Samsung’s curved screen stands out among holiday smartphones
By Kari Jensen
December 10, 2013
Apple iPhone 5s’ Touch ID fingerprint scanner and Samsung Galaxy Round’s curved screen set them apart in an otherwise crowded year-end market.
With more than 4,000 touch-screen phones available, Apple and Samsung smartphones are expected to lead sales moving into the holidays. Both smartphone sales and application downloads will spike during this time.
“The market is so competitive that many players are intent on ‘doing their own thing,'” said Neil Mawston, London-based executive director at Strategy Analytics. “As a result, marketers will have to work in the future with an increasing number of mobile computing devices that span everything from small-screen wearables to mid-screen smartphones and bigger-screen tablets.
“The global smartphone and tablet markets are very crowded, so vendors like Samsung with its curved display are using new technologies to standapart from rivals,” he said. “The trend for curved screens is an important one because it is the first step on the road to bendable and rollable displays in the future.
“Marketers will need to be mindful that the smartphone and tablet markets will continue to fragment.”
While smartphone and tablet markets may be fragmented, smartphone penetration will continue to grow in the next five years. As the user base grows, the volume of app downloads is expected to increase.
“Our research shows that the total number of downloads per user has remained stable, and we project this trend will continue in the next five years,” said Raul Castanon, senior analyst at Yankee Group, Boston, MA. “However, we expect app sales will increase from last year because there is a larger customer base, therefore the total volume of apps downloads will increase.
“In other words, downloads per user remain the same, but the number of users has increased since last year, this means more apps downloads,” he said.
Samsung Galaxy S4
The three top selling phones moving into the holidays are the iPhone 5s, Samsung Galaxy S4 and Samsung Galaxy Ace, according to Josh Flood, senior analyst in mobile device division at ABI Research, London.
Apple iOS and Android phones dominate the market, according to analysts. Windows and Blackberry are alsobig players, but have less market share, according to analysts.
“Apple has enormous following,” Mr. Flood said. “It’s considered a premium ecosystem. Samsung is the biggest seller of smartphones in the world. It’s renowned as the pioneer for the phablet genre. Samsung tends to do it first.”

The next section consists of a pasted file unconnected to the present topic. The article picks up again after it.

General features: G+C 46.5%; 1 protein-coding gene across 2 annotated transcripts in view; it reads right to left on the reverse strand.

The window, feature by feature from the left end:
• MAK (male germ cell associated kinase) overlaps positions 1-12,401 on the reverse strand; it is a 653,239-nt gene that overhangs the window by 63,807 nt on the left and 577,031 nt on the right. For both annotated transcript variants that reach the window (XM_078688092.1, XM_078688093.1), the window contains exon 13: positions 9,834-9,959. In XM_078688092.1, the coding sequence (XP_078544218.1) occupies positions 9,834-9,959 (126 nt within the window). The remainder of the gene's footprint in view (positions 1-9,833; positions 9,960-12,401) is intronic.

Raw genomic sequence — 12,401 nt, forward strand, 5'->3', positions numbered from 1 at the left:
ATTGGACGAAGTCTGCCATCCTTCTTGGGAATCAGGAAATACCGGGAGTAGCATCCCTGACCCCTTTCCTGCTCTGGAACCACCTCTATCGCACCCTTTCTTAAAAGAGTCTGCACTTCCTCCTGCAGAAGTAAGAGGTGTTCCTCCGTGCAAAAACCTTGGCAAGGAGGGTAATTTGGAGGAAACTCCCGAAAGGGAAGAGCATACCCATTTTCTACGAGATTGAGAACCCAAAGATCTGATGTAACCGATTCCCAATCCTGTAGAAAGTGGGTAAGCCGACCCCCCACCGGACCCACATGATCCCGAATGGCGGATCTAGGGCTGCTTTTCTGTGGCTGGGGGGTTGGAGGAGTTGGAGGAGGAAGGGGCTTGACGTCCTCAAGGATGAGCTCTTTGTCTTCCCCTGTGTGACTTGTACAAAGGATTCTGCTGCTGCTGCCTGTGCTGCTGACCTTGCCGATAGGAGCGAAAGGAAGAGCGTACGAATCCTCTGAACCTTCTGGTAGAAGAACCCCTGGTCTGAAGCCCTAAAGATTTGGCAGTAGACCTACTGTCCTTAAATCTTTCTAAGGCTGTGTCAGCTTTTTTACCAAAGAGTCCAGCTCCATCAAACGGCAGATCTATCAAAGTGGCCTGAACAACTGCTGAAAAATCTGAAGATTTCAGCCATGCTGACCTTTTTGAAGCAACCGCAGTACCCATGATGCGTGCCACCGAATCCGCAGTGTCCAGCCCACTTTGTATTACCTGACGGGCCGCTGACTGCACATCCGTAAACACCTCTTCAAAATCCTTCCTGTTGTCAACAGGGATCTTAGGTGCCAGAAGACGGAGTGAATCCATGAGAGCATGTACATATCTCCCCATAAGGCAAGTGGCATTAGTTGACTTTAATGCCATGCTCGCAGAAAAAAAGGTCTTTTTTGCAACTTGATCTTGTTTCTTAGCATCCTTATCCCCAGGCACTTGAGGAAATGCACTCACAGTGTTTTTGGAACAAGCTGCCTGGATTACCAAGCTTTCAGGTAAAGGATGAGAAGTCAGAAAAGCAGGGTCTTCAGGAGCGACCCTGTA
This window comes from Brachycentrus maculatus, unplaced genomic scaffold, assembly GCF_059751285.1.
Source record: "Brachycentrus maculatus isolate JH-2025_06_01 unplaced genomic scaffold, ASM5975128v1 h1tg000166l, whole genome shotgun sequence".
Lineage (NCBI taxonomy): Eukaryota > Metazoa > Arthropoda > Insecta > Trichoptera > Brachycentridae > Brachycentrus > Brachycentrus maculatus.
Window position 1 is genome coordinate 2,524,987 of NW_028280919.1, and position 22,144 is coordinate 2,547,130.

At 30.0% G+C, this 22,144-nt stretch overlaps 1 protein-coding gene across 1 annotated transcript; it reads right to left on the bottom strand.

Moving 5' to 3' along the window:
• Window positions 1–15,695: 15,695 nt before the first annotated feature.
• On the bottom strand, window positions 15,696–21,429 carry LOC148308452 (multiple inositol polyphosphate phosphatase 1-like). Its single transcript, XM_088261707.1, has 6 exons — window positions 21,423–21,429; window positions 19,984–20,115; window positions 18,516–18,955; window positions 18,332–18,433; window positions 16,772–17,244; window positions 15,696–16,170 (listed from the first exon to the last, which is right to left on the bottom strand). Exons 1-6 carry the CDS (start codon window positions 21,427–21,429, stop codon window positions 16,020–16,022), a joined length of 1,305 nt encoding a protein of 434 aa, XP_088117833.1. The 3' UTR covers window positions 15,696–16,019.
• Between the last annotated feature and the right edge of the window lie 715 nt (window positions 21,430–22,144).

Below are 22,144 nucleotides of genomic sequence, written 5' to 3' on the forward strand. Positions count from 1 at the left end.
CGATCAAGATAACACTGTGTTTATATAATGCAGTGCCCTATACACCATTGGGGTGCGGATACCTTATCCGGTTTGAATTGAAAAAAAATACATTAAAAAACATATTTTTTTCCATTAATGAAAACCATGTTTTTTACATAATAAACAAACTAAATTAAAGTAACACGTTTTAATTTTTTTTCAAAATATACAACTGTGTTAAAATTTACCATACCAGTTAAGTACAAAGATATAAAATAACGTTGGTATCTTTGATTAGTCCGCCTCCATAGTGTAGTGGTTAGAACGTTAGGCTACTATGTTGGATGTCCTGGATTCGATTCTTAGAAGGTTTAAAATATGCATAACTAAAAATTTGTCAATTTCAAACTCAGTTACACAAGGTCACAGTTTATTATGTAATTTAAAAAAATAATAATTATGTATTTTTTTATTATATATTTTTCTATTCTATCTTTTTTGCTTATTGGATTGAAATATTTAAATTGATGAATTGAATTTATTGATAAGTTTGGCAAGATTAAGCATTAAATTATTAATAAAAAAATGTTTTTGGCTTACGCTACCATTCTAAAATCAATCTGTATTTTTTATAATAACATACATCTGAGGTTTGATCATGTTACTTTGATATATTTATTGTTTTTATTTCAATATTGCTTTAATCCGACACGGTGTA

Phablet is the term some analysts use to describe larger smartphones, which resemble a cross between a mobile phone and a small tablet. Sony’s Experia Z Ultra, with its 6.4-inch diagonal display, is an example.
More women tend to buy phablets because they easily fit into their handbags. “Pocketables” or smaller phones that easily fit into pants’ pockets also will continue to be popular sellers, according toMr. Flood.
About 150 million people in the United States own a smartphone, according to comScore’s MobiLens and Mobile Metrix.
Consumers are increasingly using their smartphones to shop, search the Internet, read their email and scan the news. Roughly 80 percent of iPhone owners are likely to purchase another iPhone based on their experience with iOS 7, its most recent operating system, according to InsightExpress (see story).
The growth in lower-cost smartphones has caused Apple to lose some of its original fan base (see story).
As the holidays draw near, many companies have been releasing new smartphones, some with distinguishing features.
For example, some ex-Nokia employees launched Jolla, a smartphone with a new operating system. Russia’s Yota smartphone has a double screen. Samsung’s Galaxy Round and some other smartphones have curved displays.
Of all the new features, the curved display is the one to watch, the analysts said.Some are waiting to see if Apple adopts it. During December, marketers will be tracking their brand’s smartphone sales and app downloads.
“IPod users tend to spend money on applications,” Mr. Flood said. “Significantly higher than Android users.”
Kari Jensen is staff writer on Mobile Marketer, New York